Everybody's saying it's just like 1933 again. The last time it was 1933, Albert Einstein came to Cromer. He was a refugee.
Ancient footprints have been found preserved in mud on the beach at Happisburgh (pronounced Hazeboro), a run-down north-east Norfolk coastal town that is
gradually falling into the sea. They had been made by nearly-humans almost a million years ago, and are the oldest hominin tracks outside of Africa.
Who were these people? What did they look like? What were they thinking as they squelched through the sand and mud? Were they happy?
Although we’ll never know for certain, we can surmise that the prints appear to have been made by a family unit – perhaps two adults, and three or four children. The adults don’t appear to be very large – around five feet six inches in height – if length of stride and size of footprint is anything to go by. And although it seems likely that they would have been scavenging for food, the random nature of the prints indicate the possibility that they could have been larking about as well. Maybe they had some kind of pre-historic beach ball that they entertained themselves with.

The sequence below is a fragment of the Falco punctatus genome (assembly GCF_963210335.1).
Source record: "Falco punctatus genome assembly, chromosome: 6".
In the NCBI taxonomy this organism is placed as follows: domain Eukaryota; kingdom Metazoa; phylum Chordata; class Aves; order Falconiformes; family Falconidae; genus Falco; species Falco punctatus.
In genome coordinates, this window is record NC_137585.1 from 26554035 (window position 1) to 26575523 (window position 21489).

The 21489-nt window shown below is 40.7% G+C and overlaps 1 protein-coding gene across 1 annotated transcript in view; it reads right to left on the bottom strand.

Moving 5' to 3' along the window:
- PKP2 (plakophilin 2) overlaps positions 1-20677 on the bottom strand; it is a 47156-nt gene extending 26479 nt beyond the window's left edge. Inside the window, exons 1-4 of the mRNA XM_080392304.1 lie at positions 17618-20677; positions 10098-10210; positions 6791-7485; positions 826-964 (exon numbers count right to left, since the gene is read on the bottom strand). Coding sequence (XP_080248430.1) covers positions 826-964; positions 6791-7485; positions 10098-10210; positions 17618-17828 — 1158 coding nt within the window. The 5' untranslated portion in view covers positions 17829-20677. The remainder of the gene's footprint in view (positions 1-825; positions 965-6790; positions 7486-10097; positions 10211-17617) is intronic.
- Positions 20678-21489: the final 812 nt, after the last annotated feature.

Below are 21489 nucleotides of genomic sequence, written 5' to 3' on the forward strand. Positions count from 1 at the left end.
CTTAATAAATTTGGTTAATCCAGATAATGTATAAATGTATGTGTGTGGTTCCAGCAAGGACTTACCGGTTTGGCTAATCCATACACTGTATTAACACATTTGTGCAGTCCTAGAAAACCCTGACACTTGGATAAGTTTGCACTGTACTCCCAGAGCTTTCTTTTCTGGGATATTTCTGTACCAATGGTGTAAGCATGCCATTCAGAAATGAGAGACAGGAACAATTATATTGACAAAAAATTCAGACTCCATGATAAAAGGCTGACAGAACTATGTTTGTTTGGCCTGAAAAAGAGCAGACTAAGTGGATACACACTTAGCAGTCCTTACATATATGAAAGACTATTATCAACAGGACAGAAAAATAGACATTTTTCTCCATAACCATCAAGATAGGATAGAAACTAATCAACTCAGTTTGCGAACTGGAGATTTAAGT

It seems almost miraculous to us that something so transient as a footprint should last so long, and that the only thing that remained of those people was the empty space beneath their feet, which we homo sapiens were able to measure, photograph and record, all these hundreds of thousands of years later.
And when the tide rolled in a few days afterwards and washed the prints away, it seemed fitting that the same elements which had preserved them for so long in the first place would be the ones to finally destroy them.
If you look at John Constable's famous watercolour painting of Stonehenge, you'll see in the bottom left hand corner a running hare, cut out of cardboard and stuck on with horse-glue, darting towards the edge of the frame, obviously as an afterthought to symbolise the antiquity of the landscape.
Mr. Driver represents the Lakenham ward on Norwich City Council.
He's a damn fine chap, and I painted this portrait of him when he had more teeth.
During the Napoleonic wars, a French ship ran aground on the coast at Hartlepool, and the ship's mascot, a monkey, was washed ashore. The good people of Hartlepool, believing it to be a French spy, tried the unfortunate creature, found it guilty of enspionage, and hanged it.
However, there is one school of thought which proposes that the monkey did in fact escape, and went on to become the town's Member of Parliament.
I believe it's name was Peter.